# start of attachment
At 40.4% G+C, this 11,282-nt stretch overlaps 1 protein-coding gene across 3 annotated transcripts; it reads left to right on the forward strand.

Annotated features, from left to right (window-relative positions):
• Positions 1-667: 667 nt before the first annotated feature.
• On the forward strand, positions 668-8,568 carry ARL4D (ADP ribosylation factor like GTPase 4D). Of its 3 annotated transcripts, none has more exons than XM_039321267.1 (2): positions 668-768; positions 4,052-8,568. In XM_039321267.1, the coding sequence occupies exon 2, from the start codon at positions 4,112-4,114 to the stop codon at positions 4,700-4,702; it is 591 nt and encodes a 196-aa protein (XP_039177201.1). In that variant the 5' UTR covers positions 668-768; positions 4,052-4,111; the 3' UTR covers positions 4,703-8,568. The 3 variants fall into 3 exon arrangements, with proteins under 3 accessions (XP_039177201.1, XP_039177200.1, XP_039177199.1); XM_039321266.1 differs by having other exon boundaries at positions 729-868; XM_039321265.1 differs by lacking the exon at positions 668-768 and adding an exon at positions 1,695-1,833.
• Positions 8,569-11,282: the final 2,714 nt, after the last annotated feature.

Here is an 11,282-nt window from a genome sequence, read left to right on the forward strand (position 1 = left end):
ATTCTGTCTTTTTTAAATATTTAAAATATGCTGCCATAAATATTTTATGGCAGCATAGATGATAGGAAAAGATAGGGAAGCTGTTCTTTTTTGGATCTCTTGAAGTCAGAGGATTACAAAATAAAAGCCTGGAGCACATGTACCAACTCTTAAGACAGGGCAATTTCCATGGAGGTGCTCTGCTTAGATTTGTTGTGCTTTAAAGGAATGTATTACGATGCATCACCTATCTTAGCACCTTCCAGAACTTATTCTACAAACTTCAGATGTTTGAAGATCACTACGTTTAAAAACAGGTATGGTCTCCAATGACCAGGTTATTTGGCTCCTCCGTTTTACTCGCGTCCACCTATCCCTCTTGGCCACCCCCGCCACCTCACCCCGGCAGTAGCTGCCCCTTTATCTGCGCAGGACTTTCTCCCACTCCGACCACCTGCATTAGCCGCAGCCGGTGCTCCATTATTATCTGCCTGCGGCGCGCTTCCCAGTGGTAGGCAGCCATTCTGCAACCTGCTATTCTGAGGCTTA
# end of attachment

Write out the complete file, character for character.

At 40.4% G+C, this 11,282-nt stretch overlaps 1 protein-coding gene across 3 annotated transcripts; it reads left to right on the forward strand.

Annotated features, from left to right (window-relative positions):
• Positions 1-667: 667 nt before the first annotated feature.
• On the forward strand, positions 668-8,568 carry ARL4D (ADP ribosylation factor like GTPase 4D). Of its 3 annotated transcripts, none has more exons than XM_039321267.1 (2): positions 668-768; positions 4,052-8,568. In XM_039321267.1, the coding sequence occupies exon 2, from the start codon at positions 4,112-4,114 to the stop codon at positions 4,700-4,702; it is 591 nt and encodes a 196-aa protein (XP_039177201.1). In that variant the 5' UTR covers positions 668-768; positions 4,052-4,111; the 3' UTR covers positions 4,703-8,568. The 3 variants fall into 3 exon arrangements, with proteins under 3 accessions (XP_039177201.1, XP_039177200.1, XP_039177199.1); XM_039321266.1 differs by having other exon boundaries at positions 729-868; XM_039321265.1 differs by lacking the exon at positions 668-768 and adding an exon at positions 1,695-1,833.
• Positions 8,569-11,282: the final 2,714 nt, after the last annotated feature.

Here is an 11,282-nt window from a genome sequence, read left to right on the forward strand (position 1 = left end):
ATTCTGTCTTTTTTAAATATTTAAAATATGCTGCCATAAATATTTTATGGCAGCATAGATGATAGGAAAAGATAGGGAAGCTGTTCTTTTTTGGATCTCTTGAAGTCAGAGGATTACAAAATAAAAGCCTGGAGCACATGTACCAACTCTTAAGACAGGGCAATTTCCATGGAGGTGCTCTGCTTAGATTTGTTGTGCTTTAAAGGAATGTATTACGATGCATCACCTATCTTAGCACCTTCCAGAACTTATTCTACAAACTTCAGATGTTTGAAGATCACTACGTTTAAAAACAGGTATGGTCTCCAATGACCAGGTTATTTGGCTCCTCCGTTTTACTCGCGTCCACCTATCCCTCTTGGCCACCCCCGCCACCTCACCCCGGCAGTAGCTGCCCCTTTATCTGCGCAGGACTTTCTCCCACTCCGACCACCTGCATTAGCCGCAGCCGGTGCTCCATTATTATCTGCCTGCGGCGCGCTTCCCAGTGGTAGGCAGCCATTCTGCAACCTGCTATTCTGAGGCTTA